Pettus plans to have more officers come to his church to “teach our children not to walk in fear but a walk in knowing who they are in compassion and friend police officers.”

“I offer to bring us together to unify us,” Pettus said, “but we gotta keep respect going we don’t get nowhere by disrespecting one another.”

Mayor Smith addressed the concerns of Kingsland citizens about the officer, Presley, not being hirable in St. Marys with a letter stating Presley was eligible for hire but was not chosen at that time, and his application would be held on file for possible future employment.

After the public discussion closed citizens rallied outside of city hall with banners, chanting “no justice no peace.”

Kingsland Police Officers and Camden County Sheriffs arrived on the scene as the crowd gained more bodies to speak out during the city council meeting.

Chief Darryl Griffis stepped out to talk to the protesters and requested they stop using a loudspeaker, which caused an altercation between the police and activist Mikhail  Muhammad.

Picture credit – Chief Griffis arresting Muhammad. Aug 13, 2018 (Jacob Coldren/AOG-Camden)

Muhammad was taken across the street and placed under arrest by Griffis for disorderly conduct.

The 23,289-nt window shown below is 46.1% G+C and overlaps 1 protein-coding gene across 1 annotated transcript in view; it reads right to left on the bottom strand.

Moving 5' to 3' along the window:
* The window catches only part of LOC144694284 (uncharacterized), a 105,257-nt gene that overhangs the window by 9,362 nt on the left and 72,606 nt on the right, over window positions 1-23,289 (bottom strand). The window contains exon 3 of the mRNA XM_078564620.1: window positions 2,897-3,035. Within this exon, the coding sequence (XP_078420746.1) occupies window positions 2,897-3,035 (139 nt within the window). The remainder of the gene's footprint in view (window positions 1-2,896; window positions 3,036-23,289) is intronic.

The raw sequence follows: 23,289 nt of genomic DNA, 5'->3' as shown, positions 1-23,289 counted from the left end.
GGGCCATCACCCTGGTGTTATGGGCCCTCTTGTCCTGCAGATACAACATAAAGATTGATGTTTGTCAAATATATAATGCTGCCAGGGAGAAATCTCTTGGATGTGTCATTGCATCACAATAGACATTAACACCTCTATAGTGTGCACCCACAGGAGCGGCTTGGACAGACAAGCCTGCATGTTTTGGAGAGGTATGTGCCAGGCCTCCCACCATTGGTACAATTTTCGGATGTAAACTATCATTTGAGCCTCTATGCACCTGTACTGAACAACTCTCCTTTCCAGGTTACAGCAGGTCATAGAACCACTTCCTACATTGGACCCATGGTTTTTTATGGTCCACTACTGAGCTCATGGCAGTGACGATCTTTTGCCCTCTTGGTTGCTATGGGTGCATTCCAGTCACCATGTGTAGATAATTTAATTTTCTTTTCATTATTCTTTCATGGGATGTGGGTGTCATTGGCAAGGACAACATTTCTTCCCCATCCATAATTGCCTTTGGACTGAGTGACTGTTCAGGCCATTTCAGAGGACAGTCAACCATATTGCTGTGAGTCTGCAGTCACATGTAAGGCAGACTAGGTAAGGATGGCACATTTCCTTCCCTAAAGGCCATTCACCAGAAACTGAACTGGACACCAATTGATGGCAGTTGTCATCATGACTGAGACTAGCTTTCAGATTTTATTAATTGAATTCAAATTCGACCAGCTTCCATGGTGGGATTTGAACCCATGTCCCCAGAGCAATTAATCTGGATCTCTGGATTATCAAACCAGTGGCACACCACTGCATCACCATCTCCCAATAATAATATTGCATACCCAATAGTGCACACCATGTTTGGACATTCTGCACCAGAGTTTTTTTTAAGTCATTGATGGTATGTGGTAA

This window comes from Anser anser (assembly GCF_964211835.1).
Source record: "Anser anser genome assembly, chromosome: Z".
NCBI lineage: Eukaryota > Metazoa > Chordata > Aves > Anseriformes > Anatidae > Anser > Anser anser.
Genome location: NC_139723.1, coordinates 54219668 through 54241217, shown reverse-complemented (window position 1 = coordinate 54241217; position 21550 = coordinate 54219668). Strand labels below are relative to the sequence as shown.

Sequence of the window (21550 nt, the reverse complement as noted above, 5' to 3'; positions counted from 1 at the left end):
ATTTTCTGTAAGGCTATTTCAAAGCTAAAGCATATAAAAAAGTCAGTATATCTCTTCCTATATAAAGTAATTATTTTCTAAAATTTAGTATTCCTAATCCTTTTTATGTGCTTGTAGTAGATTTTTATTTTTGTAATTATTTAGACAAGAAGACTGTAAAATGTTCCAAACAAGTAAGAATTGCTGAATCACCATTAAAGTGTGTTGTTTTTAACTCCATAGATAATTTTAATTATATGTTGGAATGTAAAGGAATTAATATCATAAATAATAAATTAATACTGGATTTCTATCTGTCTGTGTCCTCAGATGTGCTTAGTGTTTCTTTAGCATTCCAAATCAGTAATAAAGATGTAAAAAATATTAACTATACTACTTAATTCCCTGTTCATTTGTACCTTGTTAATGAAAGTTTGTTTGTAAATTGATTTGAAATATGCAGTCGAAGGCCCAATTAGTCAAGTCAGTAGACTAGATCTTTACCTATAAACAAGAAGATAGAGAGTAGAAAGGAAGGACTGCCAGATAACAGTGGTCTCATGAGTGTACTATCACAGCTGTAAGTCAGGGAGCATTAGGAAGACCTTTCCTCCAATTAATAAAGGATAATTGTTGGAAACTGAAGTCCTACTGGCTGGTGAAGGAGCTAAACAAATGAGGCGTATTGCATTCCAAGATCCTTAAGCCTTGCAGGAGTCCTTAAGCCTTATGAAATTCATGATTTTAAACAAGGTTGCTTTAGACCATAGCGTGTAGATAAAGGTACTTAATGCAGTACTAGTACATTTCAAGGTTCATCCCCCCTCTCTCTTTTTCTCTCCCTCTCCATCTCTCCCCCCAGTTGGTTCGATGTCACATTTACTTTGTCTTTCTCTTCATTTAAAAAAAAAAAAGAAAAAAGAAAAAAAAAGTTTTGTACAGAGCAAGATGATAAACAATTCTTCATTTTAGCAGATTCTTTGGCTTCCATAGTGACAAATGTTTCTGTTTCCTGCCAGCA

The crowd hissed at the actions but continued their rally in a peaceful protest for Tony Green.

Once the city council meeting concluded the activists went to the Woodbine detention facility where Muhammad was later released that night.

The City of Kingsland was sent notice of claim for the civil action in July from Green family attorneys, but the City has not responded. The City had 30-days to respond to the Green Family about a possible financial settlement.

AllOnGeorgia-Camden has reached out to the attorneys representing the Green family about their attempt to file a civil action, but no response was given before publishing.

Below is a video of a portion of the public comment period – (video contributed by Jeremy Spencer/AOG-Camden)

[Correction – The spelling of Mikhail Muhammad’s name has been corrected. The original spelling was used from the CCSO police report]